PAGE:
The goal of efforts like the successful bullying campaign against Bob Newhart is to beat the faithful into submission to a gospel of secularism

When the George Soros–funded group “Faithful America” launched a petition drive against Newhart and Legatus, they used Pope Francis as their bludgeon:

It’s hard to imagine an organization further from Pope Francis’ vision of “a Church which is poor and for the poor” than Legatus, whose stated mission is to “study, spread, and live the Catholic faith,” but whose membership is open only to top executives of multi-million dollar corporations.

As it happens, though: Executives are called to holiness, too.

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Cardinal George: The very real dangers of being on the wrong side of things.

Eternity enters into human history in often incomprehensible ways. God makes promises but gives no timelines.

Visiting the shrine at Fatima, pilgrims enter a huge plaza, with the spot of the apparitions marked by a small chapel to one side, a large church at one end, an equally large adoration chapel at the other end, and a center for visitors and for the hearing of confessions. Just outside the main grounds, a section of the Berlin Wall has been re-built, a stark witness to what Mary had talked about almost a century ago. Communism in Russia and its satellite nations has collapsed, although many of its sinful effects are still with us.

Communism imposed a total way of life based upon the belief that God does not exist. Secularism is communism’s better-scrubbed bedfellow.

A small irony of history cropped up at the United Nations a few weeks ago when Russia joined the majority of other nations to defeat the United States and the western European nations that wanted to declare that killing the unborn should be a universal human right.

Who is on the wrong side of history now?

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Striking similarities between Islam and Communism/National Socialism

Scholar Ibn Warraq notes that diverse figures, including Czeslaw Milosz, Carl Jung, and Karl Barth have spotted striking similarities between Islam and Communism or National Socialism; atheist Bertrand Russell felt, for example, that “Bolshevism is to be reckoned with Mohammedanism rather than with Christianity and Buddhism.”

The estimable Theodore Dalrymple has also referred to Islam as the Marxism of our times, though he feels its totalitarian tendencies are borne of an inherent weakness: its inability to withstand philosophical scrutiny.

What St. Thomas Aquinas said about Islam

Study: Moral standards have been replaced by feelings.

This latest study cited by David Brooks confirms what conservatives have known for a generation: Moral standards have been replaced by feelings. Of course, those on the left only believe this when an “eminent sociologist” is cited by a writer at a major liberal newspaper.

What is disconcerting about Brooks’s piece is that nowhere in what is an important column does he mention the reason for this disturbing trend: namely, secularism.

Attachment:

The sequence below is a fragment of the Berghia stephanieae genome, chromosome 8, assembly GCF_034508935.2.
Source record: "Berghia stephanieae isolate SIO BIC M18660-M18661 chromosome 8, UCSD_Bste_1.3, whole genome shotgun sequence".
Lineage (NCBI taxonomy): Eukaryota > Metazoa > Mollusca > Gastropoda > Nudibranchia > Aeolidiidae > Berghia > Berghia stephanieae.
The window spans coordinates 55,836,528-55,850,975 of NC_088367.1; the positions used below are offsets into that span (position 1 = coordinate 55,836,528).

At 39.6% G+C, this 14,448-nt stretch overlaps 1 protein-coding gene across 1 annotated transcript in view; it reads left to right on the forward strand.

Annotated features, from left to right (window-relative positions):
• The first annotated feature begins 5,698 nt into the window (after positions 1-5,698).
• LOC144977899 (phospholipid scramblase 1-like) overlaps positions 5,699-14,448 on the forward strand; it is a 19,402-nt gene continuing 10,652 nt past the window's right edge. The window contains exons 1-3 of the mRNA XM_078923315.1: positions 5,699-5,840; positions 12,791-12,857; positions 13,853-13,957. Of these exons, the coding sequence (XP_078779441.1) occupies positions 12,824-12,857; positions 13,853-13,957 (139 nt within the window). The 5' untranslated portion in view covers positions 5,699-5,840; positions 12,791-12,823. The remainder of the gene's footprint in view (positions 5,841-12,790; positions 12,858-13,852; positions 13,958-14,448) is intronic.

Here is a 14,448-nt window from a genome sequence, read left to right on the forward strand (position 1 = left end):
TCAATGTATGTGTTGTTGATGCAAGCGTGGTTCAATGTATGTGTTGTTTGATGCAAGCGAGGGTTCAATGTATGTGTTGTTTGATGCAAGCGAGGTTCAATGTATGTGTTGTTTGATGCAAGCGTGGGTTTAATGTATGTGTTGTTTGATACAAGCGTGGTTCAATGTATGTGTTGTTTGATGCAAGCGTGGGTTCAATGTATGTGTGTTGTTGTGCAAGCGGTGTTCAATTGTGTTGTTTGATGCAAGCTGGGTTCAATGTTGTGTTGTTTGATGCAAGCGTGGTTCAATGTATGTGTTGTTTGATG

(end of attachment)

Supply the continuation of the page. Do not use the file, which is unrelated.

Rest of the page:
The intellectual class and the Left still believe that secularism is an unalloyed blessing. They are wrong. Secularism is good for government. But it is terrible for society (though still preferable to bad religion) and for the individual.

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Ignoring the inherited intuitive wisdom by which the people have always lived.

What we have in the United States today is not an ideological battle, or even a cultural war, but something larger and deeper: a true clash of irreconcilable philosophic views, not just about abortion, but about truth.

One of those views encompasses all that is best in the Western tradition from antiquity until now, including the findings of science, and the other holds that everything that is essential to human betterment in the modern world began during the Enlightenment, and everything preceding that was obscurantist, credulous, and bloody.

From the mad-dog attacks of the New Atheists to the absurd mental gymnastics of Justice Harry Blackman in Roe v. Wade, from New York Times editorials to movies and TV dramas, the strategy is always the same: create a climate of doubt about the possibility of objective truth, discoverable by reason; corrupt the inherited intuitive wisdom by which the people have always lived; construct and then promulgate through mass-media entertainment a philosophy that puts an end to all philosophy, destroying civility in its broadest and deepest sense.

Define, deride, delegitimize, deconstruct, then destroy.

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Editor’s note: In the aftermath of the 2nd Vatican Council, the Catholic Church experienced nothing less than this. The confusion (and yes, deconstruction) in the Catholic Church paved the way for the release of all the societal evils that followed in its wake.

Pope John XXIII made the mess.

Pope Paul VI inherited the mess.

Pope John Paul I was fortunate to have to endure the mess for only 33 days.

Pope John Paul II was a primary instigator of the mess (at the council) and spent 27 years of his papacy trying to make sense of it and promoting it.

Cardinal Joseph Ratzinger (Pope Benedict XVI) was one of the key architects of the mess (at the council) and still firmly believes in much of it. As one of the most widely published liberal, radical German Catholic theologians, his own extensive writings (including some of his latest works) convict him of many of the sins that are mentioned in this article.